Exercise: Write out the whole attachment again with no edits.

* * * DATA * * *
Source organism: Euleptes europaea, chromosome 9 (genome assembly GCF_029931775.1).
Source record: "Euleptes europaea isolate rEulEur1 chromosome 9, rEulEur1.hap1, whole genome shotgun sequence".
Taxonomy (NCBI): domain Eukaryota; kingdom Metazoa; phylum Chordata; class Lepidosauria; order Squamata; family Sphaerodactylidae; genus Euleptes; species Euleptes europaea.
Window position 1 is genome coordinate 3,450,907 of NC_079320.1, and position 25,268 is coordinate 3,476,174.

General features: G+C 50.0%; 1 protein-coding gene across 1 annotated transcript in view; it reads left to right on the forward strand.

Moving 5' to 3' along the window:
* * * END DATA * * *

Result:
Source organism: Euleptes europaea, chromosome 9 (genome assembly GCF_029931775.1).
Source record: "Euleptes europaea isolate rEulEur1 chromosome 9, rEulEur1.hap1, whole genome shotgun sequence".
Taxonomy (NCBI): domain Eukaryota; kingdom Metazoa; phylum Chordata; class Lepidosauria; order Squamata; family Sphaerodactylidae; genus Euleptes; species Euleptes europaea.
Window position 1 is genome coordinate 3,450,907 of NC_079320.1, and position 25,268 is coordinate 3,476,174.

General features: G+C 50.0%; 1 protein-coding gene across 1 annotated transcript in view; it reads left to right on the forward strand.

Moving 5' to 3' along the window: